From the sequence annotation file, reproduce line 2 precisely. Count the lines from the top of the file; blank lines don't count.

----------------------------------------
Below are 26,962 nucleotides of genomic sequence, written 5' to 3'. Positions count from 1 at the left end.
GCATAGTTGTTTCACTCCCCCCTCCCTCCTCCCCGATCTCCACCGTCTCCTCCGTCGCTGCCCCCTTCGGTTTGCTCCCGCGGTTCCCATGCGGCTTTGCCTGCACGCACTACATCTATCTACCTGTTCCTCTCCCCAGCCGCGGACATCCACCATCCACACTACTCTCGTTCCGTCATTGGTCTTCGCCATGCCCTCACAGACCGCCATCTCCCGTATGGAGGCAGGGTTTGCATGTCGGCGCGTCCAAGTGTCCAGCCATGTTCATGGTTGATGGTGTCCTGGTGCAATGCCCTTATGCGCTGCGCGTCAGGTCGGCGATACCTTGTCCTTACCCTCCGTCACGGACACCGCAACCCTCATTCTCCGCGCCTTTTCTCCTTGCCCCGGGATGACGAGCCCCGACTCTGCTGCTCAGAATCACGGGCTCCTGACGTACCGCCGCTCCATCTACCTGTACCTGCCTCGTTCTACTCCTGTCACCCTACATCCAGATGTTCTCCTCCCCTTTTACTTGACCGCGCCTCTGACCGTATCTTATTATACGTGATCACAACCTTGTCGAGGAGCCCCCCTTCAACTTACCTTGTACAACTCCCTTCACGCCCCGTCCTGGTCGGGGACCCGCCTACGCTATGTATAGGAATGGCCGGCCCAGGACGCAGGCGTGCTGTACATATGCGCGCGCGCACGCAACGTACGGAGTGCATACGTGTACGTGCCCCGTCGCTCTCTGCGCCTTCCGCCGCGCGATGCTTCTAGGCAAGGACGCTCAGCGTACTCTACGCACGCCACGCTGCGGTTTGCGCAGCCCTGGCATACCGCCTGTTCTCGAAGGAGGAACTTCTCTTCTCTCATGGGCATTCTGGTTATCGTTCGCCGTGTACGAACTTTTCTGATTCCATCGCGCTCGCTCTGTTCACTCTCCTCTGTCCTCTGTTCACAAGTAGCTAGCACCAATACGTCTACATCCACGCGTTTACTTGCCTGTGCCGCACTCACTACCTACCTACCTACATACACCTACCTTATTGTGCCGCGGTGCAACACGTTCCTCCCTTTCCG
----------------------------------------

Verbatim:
GCATAGTTGTTTCACTCCCCCCTCCCTCCTCCCCGATCTCCACCGTCTCCTCCGTCGCTGCCCCCTTCGGTTTGCTCCCGCGGTTCCCATGCGGCTTTGCCTGCACGCACTACATCTATCTACCTGTTCCTCTCCCCAGCCGCGGACATCCACCATCCACACTACTCTCGTTCCGTCATTGGTCTTCGCCATGCCCTCACAGACCGCCATCTCCCGTATGGAGGCAGGGTTTGCATGTCGGCGCGTCCAAGTGTCCAGCCATGTTCATGGTTGATGGTGTCCTGGTGCAATGCCCTTATGCGCTGCGCGTCAGGTCGGCGATACCTTGTCCTTACCCTCCGTCACGGACACCGCAACCCTCATTCTCCGCGCCTTTTCTCCTTGCCCCGGGATGACGAGCCCCGACTCTGCTGCTCAGAATCACGGGCTCCTGACGTACCGCCGCTCCATCTACCTGTACCTGCCTCGTTCTACTCCTGTCACCCTACATCCAGATGTTCTCCTCCCCTTTTACTTGACCGCGCCTCTGACCGTATCTTATTATACGTGATCACAACCTTGTCGAGGAGCCCCCCTTCAACTTACCTTGTACAACTCCCTTCACGCCCCGTCCTGGTCGGGGACCCGCCTACGCTATGTATAGGAATGGCCGGCCCAGGACGCAGGCGTGCTGTACATATGCGCGCGCGCACGCAACGTACGGAGTGCATACGTGTACGTGCCCCGTCGCTCTCTGCGCCTTCCGCCGCGCGATGCTTCTAGGCAAGGACGCTCAGCGTACTCTACGCACGCCACGCTGCGGTTTGCGCAGCCCTGGCATACCGCCTGTTCTCGAAGGAGGAACTTCTCTTCTCTCATGGGCATTCTGGTTATCGTTCGCCGTGTACGAACTTTTCTGATTCCATCGCGCTCGCTCTGTTCACTCTCCTCTGTCCTCTGTTCACAAGTAGCTAGCACCAATACGTCTACATCCACGCGTTTACTTGCCTGTGCCGCACTCACTACCTACCTACCTACATACACCTACCTTATTGTGCCGCGGTGCAACACGTTCCTCCCTTTCCG